Health issues in older cats
At the age of seven, a cat is not actually considered a senior however that’s the time changes start to occurr, although you may not notice any changes until years later.
The most important thing for when cats hit the senior years is getting regular, thorough health exams and baseline bloodwork. Bringing your cat to your vet for regular checkups and conversations about your pet’s well-being will help catch potential problems earlier and make preventative health care measures more effective.
Here are some of the most common health issues for senior cats and what you can do to help.
Appropriate diet and exercise are important throughout your cat’s life. Ideally, we want to be able to run our hands down the back and be able to feel the ridges of the spine. Going down the sides of the chest, we want to feel the bumps of the ribs. If you can’t feel the spine, your pet is too heavy. The most common cause of cat obesity is an imbalance in diet and exercise. Combating obesity is done by increasing activity and decreasing caloric intake. A strict dry food diet, without canned food, and treats and snacks in moderation is recommended. The more exercise your cats can get, the healthier they will be.
Thyroid disorder and endocrine and hormonal problems can cause your cat to be overweight. Treating these underlying issues appropriately can often achieve weight loss without changes in diet and exercise.
Arthritis is a common senior cat ailment. Symptoms can include stiffness when walking, especially after sleeping, difficulty going upstairs, or missing a target when jumping. If you notice these symptoms, go in to your vet to get your cat checked. Many vets recommend a glucosamine supplement once your cat has reached seven years of age. Essentially, glucosamine gives nutritional support to cartilage and slows joint degeneration. Human glucosamine supplements are not as effective for cats.
At home, you can give your cat stairs up to the couch or bed and get a lower-set jungle gym to make jumping less strenuous. It’s also helpful to have a bed or mat on the first floor to let your pet rest comfortably during the day.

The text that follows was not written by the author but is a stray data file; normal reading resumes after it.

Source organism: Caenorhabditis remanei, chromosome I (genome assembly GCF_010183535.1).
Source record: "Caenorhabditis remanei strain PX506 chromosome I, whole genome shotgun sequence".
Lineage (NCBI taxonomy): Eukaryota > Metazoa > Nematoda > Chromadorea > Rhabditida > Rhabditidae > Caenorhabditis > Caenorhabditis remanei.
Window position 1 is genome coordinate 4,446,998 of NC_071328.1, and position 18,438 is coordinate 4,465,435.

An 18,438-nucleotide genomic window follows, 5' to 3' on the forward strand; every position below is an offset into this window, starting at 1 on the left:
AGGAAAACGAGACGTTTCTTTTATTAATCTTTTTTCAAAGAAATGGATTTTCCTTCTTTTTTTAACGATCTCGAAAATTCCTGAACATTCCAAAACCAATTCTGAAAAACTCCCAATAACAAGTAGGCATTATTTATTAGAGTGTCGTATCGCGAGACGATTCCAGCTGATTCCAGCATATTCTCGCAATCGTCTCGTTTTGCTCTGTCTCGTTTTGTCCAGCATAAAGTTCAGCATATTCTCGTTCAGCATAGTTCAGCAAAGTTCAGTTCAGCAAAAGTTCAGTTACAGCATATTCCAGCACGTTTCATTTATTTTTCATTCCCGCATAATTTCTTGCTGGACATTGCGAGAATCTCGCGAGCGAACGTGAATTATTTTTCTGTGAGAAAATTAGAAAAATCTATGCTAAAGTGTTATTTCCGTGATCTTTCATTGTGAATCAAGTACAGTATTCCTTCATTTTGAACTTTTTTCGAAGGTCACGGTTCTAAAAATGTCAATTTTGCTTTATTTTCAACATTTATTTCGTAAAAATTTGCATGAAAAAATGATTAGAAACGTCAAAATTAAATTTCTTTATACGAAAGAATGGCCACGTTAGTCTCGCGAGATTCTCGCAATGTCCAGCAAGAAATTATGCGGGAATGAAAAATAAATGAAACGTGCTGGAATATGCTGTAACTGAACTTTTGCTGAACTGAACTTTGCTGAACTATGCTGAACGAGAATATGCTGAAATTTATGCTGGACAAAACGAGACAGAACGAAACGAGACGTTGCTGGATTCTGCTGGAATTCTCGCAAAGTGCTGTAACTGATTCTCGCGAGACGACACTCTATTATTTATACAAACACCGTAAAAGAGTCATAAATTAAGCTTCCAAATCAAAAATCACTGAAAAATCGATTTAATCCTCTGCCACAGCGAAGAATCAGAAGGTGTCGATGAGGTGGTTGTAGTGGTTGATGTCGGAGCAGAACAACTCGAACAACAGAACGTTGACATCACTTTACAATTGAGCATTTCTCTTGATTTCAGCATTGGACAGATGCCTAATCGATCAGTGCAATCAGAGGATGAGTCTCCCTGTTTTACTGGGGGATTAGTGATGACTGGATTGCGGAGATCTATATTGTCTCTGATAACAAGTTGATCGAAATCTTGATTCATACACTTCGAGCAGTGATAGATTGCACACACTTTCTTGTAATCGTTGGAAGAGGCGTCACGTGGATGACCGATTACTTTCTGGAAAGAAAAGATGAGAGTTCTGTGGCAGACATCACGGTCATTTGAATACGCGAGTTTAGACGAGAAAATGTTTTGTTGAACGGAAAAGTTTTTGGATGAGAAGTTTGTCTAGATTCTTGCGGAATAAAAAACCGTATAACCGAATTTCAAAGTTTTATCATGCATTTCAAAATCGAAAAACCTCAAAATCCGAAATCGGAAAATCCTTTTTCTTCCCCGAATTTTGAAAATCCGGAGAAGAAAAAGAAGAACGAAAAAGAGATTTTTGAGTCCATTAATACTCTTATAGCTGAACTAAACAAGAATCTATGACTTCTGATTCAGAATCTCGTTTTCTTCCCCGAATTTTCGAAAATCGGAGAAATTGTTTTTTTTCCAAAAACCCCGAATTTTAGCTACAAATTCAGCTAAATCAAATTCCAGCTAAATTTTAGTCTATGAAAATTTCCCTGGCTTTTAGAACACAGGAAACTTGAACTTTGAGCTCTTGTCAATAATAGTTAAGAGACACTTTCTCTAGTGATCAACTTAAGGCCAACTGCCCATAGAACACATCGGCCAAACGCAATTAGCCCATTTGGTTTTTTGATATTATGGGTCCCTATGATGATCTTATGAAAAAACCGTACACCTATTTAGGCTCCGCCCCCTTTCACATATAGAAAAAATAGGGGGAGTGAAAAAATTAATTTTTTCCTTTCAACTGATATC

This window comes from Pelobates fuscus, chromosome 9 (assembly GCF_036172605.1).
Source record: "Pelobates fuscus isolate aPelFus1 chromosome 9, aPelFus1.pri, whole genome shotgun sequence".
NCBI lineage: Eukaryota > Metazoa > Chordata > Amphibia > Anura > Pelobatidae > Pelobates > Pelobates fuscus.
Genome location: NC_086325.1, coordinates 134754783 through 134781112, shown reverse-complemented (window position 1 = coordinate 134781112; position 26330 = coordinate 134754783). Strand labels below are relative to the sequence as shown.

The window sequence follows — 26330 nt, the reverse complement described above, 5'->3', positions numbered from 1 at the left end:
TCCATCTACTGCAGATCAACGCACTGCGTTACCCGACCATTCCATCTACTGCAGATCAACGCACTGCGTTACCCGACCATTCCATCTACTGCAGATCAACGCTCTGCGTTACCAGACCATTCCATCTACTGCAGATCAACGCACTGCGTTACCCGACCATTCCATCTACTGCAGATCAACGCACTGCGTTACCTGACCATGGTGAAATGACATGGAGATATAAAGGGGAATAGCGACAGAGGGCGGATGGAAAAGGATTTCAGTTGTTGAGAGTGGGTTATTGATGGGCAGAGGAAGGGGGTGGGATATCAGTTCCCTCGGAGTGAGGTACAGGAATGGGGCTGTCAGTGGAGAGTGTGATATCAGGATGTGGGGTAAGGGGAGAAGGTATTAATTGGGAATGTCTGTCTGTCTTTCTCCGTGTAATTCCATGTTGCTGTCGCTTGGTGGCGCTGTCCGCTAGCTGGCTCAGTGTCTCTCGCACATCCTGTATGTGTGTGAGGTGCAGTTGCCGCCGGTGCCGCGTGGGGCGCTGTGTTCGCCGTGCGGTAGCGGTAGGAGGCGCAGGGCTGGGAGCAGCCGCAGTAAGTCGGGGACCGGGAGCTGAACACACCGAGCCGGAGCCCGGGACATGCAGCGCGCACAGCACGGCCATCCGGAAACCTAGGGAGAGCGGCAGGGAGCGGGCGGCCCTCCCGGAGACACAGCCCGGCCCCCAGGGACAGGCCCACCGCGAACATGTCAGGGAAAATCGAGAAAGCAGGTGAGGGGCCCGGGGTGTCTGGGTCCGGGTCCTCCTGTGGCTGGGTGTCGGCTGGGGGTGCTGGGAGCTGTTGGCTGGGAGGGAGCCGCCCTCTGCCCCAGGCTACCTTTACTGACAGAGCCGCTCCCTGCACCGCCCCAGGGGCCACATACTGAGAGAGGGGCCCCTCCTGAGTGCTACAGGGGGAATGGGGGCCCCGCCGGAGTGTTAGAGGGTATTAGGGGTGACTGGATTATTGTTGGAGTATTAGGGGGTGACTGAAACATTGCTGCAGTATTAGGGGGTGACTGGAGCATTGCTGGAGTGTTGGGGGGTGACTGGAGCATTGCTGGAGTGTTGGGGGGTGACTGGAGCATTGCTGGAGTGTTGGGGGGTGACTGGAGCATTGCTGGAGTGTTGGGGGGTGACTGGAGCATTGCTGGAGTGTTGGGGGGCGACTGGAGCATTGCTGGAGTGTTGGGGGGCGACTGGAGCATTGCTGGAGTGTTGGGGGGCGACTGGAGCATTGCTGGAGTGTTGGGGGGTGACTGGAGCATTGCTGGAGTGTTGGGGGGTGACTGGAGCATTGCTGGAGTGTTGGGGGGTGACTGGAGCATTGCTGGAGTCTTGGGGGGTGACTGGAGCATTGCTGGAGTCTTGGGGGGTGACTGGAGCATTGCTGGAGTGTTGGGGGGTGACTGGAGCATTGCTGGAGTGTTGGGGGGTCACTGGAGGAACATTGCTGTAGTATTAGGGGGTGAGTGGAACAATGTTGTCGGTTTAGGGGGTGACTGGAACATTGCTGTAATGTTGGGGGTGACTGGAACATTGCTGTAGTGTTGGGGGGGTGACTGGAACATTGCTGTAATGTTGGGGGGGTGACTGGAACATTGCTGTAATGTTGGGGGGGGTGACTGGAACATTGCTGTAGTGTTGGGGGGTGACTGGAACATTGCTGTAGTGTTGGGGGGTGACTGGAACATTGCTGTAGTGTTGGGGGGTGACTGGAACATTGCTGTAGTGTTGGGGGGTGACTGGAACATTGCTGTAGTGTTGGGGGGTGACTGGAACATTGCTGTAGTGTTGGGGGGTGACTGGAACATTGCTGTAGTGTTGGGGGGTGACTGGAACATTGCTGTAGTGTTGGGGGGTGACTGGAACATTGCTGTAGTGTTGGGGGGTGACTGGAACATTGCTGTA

These fatty, well-defined lumps under the skin are common in older-aged cats. They are almost always benign, meaning they won’t spread to other parts of the body. A rapid change in size or consistency is concerning and warrants immediate removal and biopsy. If your vet has checked out the bump and it’s not changing and not bothering your cat, it’s likely removal isn’t needed. However, if the lipoma is in a bothersome location like the armpit and rubs when your cat walks, removal is recommended.
Leukemia, or cancer of the blood, is primarily a concern for kittens, but cancerous lumps and bumps can show up later in life. There are many potential causes, including the aforementioned lipomas, so getting regular checkups and investigating any new or rapidly developing lumps is very important. Any wound or sore that doesn’t heal also needs attention fast.
Kidney Disease and Renal Failure
This nearly silent killer is the number one natural cause of death in cats. By the time your cat is showing symptoms, like voiding frequently, missing the litter box, and drinking excessive amounts of water, it is likely that there is already significant damage to the kidneys. Some amount of kidney disease is normal with older cats, but appropriate treatment starts with regular checkups. Your vet can determine an appropriate approach, including plenty of water, vitamin and dietary supplements and other measures to prevent extensive damage. With advanced kidney failure, options include dialysis, IV fluids, and even organ transplant surgery. The most important thing you can do for your cat is get regular vet checkups and bloodwork to catch symptoms and prevent damage as much as possible.
Vision and Hearing Loss
It’s normal for all cats to experience some changes in their vision and hearing as they age, just as humans do. Their night vision won’t be as clear and they may not hear quiet noises as well. Your cat’s eyes may even look a bit cloudy with age. If your pet is running into things or seems afraid to move, see your vet immediately. This can be a sign that a retina has detached, which needs immediate attention. With cataracts, a vet eye specialist can remove the cataract and improve your cat’s vision significantly. They may also recommend special eye drops. At home, you can keep nightlights on, especially around corners or in favorite nooks. Keep staircases illuminated to help prevent nighttime falls and try moving play areas into more open, well-lit spaces to encourage more active play. The better your cat can see, the less it will impact playtime and other important aspects of life.
All cats can experience a degree of dementia in their lifetime. Symptoms are more commonly noticed at night than during the day. Your cat may sleep more in the daytime and pace and cry at night. He may stare into space, unaware of his surroundings and cry and act more nervous at these times. You may also notice a change in eating patterns or a loss of housebreaking. Dementia cannot be reversed, but you can typically slow the progression with dietary supplements or medications. It’s important to be loving and patient with your pet, as this is a confusing time for them.
Your furry friend may act like everything is under control, thank you very much, but it’s important for your cat’s teeth to be evaluated and cleaned regularly. Significant dental disease can lead to infections that spread to other parts of your pet’s body.
Age is not a disease! Just because we’re older, it doesn’t mean that we’re sick. Your smart cat probably already told you that, though.